June 1, 2013

0662 UKRAINE - A Cossack kobzar

His name is Ostap Kindrachuk, was born in 1937 in Horodenka (a small town now in Ivano-Frankivsk Oblast, in western Ukraine), and lives în Yalta (Crimea). He attempt to recreate the Ukrainian Cossack's image, which to transmit to the younger generations, and is also a bandurist, his repertoire including the national ballads, historical and folk songs and songs of today, sung not only in Ukrainian or Russian, but also in Polish, German, Tatar or Romanian.

The Cossacks (from the Cuman "Cosac" - "free man", "adventurer") are a group of predominantly East Slavic people (but not only), who played an important role in the history of both Ukraine and Russia. Their origins are disputed, but it seems that in the 14th century there were two connected groups, the Zaporozhian Sich (west of the Dnieper) and the Don Cossack Host, until the end of the 19th century the number of groups expanding to 11. They served as defenders of the borders, firstly of the Polish–Lithuanian Commonwealth ones, and later of the Russian ones, but the expansionist ambitions of both entered often into conflict with the Cossacks spirit of freedom and with their democratic self-rule traditions, which resulted to many rebellions, and even in major anti-imperial wars.

By the end of the 18th century, Cossack nations were transformed into a special military estate (Sosloviye), in fact "a military class", which played an important role in all the Russia’s wars. Further, the Tsarist regime employed extensively Cossacks to perform police service, to suppress the revolutionary movements, and as border guards on internal ethnic borders. During the Russian Civil War, they formed the core of the anti-Bolshevik White Army, so after the victory of the Red Army, the Cossack lands were subjected to Decossackization and the man-made famine of 1932-33 (Holodomor). Today self-identification "Cossack" is an important part of cultural heritage of people in modern Ukraine, Southern Russia, Volga, Ural, Siberian regions and the Russian Far East.

Ostap Kindrachuk is a Zaporozhian Cossack and he looks like one. Draw attention first the haircut and the mustache, both specific to these people. As said the frontman of the band Gogol Bordello, Eugene Hutz, "There is saying in Ukraine that a man without a mustache is like a woman with one.” He wears a loose, lightweight shirt (pansky), that was host to all manner of embroidery, trimming, and smocking. The trousers, equally loose, similar to Ottoman sirwal, are tucked in the riding boots. Over the shirt and trousers he wears a chokha, that is a long coat, tailored at the waist, adorned with gazirys, the ammunition loops across the shoulders, which are used today only for decorative uses. Obvious, the Cossack clothes are very similar to those worn by the Caucasian populations.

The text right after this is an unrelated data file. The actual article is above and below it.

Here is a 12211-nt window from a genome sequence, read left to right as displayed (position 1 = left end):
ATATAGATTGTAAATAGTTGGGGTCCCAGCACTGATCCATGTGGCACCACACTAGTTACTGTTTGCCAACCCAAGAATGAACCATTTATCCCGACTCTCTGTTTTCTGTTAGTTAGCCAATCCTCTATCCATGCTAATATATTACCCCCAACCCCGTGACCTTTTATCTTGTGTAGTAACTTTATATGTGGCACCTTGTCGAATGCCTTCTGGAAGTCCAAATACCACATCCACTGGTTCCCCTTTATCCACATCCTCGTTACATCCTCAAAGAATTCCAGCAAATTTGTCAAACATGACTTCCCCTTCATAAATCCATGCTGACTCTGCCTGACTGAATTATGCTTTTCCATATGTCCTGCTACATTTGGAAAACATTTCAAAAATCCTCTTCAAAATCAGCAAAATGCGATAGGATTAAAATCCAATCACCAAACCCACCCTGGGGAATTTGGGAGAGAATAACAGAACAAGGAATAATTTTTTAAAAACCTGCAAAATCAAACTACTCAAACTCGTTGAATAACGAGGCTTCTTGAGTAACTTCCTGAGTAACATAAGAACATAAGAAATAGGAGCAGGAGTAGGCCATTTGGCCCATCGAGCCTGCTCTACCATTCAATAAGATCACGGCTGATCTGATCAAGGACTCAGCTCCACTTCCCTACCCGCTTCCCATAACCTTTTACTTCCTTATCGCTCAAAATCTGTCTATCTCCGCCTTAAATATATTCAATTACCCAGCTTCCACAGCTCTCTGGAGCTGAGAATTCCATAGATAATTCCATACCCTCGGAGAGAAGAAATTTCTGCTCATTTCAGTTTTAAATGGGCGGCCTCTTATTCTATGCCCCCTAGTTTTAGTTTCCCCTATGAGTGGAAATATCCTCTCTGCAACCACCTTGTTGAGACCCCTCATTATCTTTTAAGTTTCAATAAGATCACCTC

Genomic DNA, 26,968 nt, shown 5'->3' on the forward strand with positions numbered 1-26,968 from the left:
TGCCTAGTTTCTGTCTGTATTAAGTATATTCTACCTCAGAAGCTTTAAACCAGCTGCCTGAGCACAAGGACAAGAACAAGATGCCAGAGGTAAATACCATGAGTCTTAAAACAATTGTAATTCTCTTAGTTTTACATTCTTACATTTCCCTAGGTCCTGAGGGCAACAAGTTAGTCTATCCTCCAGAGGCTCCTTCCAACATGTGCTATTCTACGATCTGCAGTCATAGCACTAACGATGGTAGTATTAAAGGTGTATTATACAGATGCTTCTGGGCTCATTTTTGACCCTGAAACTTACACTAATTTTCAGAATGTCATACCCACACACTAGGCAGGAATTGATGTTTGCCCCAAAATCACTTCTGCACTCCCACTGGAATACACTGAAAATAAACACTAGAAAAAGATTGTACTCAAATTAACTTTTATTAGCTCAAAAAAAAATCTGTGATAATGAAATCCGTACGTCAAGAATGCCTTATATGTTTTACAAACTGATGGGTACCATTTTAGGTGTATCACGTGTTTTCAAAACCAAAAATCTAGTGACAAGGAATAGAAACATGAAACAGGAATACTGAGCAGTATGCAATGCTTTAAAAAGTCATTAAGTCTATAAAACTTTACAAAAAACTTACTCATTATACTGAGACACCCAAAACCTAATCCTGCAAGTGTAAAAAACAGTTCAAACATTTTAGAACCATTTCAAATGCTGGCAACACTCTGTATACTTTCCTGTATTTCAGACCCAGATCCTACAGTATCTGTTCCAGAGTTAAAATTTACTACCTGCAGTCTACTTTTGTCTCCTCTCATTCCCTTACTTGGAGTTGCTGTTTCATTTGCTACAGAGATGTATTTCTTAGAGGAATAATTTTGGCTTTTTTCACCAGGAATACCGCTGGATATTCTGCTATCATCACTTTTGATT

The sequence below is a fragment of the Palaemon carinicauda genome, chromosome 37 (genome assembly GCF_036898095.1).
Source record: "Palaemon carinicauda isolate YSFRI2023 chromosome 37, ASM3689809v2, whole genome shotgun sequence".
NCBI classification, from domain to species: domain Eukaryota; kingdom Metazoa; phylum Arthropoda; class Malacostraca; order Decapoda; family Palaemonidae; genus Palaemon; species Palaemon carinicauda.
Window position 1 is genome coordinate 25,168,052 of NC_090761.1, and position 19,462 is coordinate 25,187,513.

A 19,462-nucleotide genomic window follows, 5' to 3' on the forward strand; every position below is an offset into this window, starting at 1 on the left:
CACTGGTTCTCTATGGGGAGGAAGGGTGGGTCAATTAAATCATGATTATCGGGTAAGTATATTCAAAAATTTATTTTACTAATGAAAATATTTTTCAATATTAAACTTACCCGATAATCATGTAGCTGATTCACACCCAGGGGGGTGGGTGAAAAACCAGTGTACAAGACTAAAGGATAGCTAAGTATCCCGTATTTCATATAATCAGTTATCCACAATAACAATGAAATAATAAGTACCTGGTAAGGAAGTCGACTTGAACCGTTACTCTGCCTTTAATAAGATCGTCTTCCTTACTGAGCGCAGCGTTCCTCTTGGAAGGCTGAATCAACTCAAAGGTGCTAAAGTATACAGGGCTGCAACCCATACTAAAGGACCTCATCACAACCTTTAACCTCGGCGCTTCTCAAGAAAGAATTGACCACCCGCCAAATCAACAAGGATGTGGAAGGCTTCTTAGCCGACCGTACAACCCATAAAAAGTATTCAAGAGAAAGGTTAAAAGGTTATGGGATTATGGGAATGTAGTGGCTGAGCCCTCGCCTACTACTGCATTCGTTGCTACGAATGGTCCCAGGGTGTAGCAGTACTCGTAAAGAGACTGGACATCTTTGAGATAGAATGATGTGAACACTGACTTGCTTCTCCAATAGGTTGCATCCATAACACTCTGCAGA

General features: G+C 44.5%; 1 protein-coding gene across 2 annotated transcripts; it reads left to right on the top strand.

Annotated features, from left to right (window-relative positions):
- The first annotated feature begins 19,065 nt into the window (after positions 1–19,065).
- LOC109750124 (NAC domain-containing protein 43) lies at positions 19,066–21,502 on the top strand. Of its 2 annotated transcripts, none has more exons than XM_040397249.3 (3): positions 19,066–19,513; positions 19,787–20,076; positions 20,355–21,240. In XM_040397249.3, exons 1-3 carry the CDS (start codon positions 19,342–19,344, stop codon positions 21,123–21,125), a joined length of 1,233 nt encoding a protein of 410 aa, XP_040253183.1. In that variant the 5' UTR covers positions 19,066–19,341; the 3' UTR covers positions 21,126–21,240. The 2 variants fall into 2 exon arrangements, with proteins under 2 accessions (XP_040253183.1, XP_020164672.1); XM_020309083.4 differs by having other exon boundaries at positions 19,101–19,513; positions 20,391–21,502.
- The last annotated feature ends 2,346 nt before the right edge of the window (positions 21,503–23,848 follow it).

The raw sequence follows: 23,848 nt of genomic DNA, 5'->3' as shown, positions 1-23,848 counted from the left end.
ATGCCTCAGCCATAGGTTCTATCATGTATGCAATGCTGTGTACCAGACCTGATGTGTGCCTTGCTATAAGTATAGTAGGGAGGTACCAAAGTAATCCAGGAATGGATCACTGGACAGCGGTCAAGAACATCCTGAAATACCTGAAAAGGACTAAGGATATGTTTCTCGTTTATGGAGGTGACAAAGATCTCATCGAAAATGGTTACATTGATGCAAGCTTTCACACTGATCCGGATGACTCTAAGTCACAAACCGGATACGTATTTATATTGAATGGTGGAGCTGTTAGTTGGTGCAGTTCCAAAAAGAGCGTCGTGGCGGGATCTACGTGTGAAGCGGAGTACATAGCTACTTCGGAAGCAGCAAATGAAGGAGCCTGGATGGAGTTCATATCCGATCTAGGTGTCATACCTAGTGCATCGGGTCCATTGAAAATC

As I said, Ostap is a bandurist so he plays the bandura, a plucked string folk instrument which combines elements of a box zither and lute, basically a more advanced kobza, with 30 to 68 strings. Actually bandurists are sometimes named kobzars. The earliest mention of the term bandura dates back to a Polish chronicle of 1441, but in the hands of the Zaporozhian cossacks, this instrument underwent significant transformations, due to the development of a specific repertoire.

About the stamps 

Regarding the stamps, Elena spoiled me, using not a stamp, but a block, issued to commemorate 80 years of Donetsk Region on September 25, 2012. It depicts International airport Donetsk, named after Sergei Prokofiev.

The second is a stamp issued on Octomber 14, 2012, to celebrate 500 years from the foundation of the city of Chyhyryn, which was between 1648 and 1669 the capital of Cossack Hetmanate, the Ukrainian Cossack state founded by Ukrainian hetman Bohdan Khmelnytsky during the Khmelnytsky Uprising (1648–1657). The site was also a traditional place for the appointment to the office of Hetman of Zaporizhian Host. So a very suitable stamp for this postcard.

This is a post for Postcard Friendship Friday #170, hosted on Beth's blog The Best Hearts are Crunchy. Click on the button below to visit all the other participants.

Cossacks - Wikipedia
Cossack - Encyclopaedia Britannica
The Cossacks - Giacomo Di Grasse - His true Art of Defense
Those Incorrigible Cossacks! - Multiculturalism for Steampunk
Costume of the Caucasian Region - Folk Costume & Embroidery

sender: Elena Olimpieva (direct swap)
sent from Mariupol (Donetsk / Ukraine), on 22.05.2013


  1. I adore this post. Wow--you did a LOT of research. I had never heard of a bandurist before. What a wonderful instrument. The postcard is exquisite. I love the look of that musician. I want to draw him.

    I have always loved the people of Germany, Poland and Romania. My heritage lies there. Thank you so much for sharing today!

    Have a great weekend and happy Postcard Friendship Friday!

  2. Hello dear,

    Well new week, new travel and again "souvenirs souvenirs" I will send this link to my girl friend Natacha she will probably love to hear some traditional ukraine music.

    This bandura is quite impressive and reminds me of west african instrument.

    Have a wonderful sunday


  3. I would like to add photos I took of Ostap. However I do not see a way to add photos here. He enchanted us with his performance in Dresden 4 years ago. I hope he is well and still performing.